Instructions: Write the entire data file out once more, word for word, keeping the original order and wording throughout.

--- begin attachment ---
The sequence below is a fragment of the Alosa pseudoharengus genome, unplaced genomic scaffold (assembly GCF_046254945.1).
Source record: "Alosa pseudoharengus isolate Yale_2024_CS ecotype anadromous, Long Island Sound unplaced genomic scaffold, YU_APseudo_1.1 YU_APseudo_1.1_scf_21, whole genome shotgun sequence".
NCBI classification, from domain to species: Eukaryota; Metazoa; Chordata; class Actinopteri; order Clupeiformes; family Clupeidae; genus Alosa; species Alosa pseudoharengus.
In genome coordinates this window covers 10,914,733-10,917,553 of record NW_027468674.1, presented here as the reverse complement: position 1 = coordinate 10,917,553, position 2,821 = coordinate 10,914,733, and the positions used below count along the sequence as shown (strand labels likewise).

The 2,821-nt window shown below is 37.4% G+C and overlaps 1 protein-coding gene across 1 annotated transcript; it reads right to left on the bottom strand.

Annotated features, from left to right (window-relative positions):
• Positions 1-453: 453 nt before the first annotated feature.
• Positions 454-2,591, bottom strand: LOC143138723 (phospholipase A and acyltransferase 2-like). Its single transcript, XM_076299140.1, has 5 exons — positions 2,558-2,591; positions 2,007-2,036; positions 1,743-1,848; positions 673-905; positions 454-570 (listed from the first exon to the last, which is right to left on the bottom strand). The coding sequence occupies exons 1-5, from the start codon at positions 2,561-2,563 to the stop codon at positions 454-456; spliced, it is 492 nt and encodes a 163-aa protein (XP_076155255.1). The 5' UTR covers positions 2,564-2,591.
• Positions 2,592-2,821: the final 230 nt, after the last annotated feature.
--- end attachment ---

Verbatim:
The sequence below is a fragment of the Alosa pseudoharengus genome, unplaced genomic scaffold (assembly GCF_046254945.1).
Source record: "Alosa pseudoharengus isolate Yale_2024_CS ecotype anadromous, Long Island Sound unplaced genomic scaffold, YU_APseudo_1.1 YU_APseudo_1.1_scf_21, whole genome shotgun sequence".
NCBI classification, from domain to species: Eukaryota; Metazoa; Chordata; class Actinopteri; order Clupeiformes; family Clupeidae; genus Alosa; species Alosa pseudoharengus.
In genome coordinates this window covers 10,914,733-10,917,553 of record NW_027468674.1, presented here as the reverse complement: position 1 = coordinate 10,917,553, position 2,821 = coordinate 10,914,733, and the positions used below count along the sequence as shown (strand labels likewise).

The 2,821-nt window shown below is 37.4% G+C and overlaps 1 protein-coding gene across 1 annotated transcript; it reads right to left on the bottom strand.

Annotated features, from left to right (window-relative positions):
• Positions 1-453: 453 nt before the first annotated feature.
• Positions 454-2,591, bottom strand: LOC143138723 (phospholipase A and acyltransferase 2-like). Its single transcript, XM_076299140.1, has 5 exons — positions 2,558-2,591; positions 2,007-2,036; positions 1,743-1,848; positions 673-905; positions 454-570 (listed from the first exon to the last, which is right to left on the bottom strand). The coding sequence occupies exons 1-5, from the start codon at positions 2,561-2,563 to the stop codon at positions 454-456; spliced, it is 492 nt and encodes a 163-aa protein (XP_076155255.1). The 5' UTR covers positions 2,564-2,591.
• Positions 2,592-2,821: the final 230 nt, after the last annotated feature.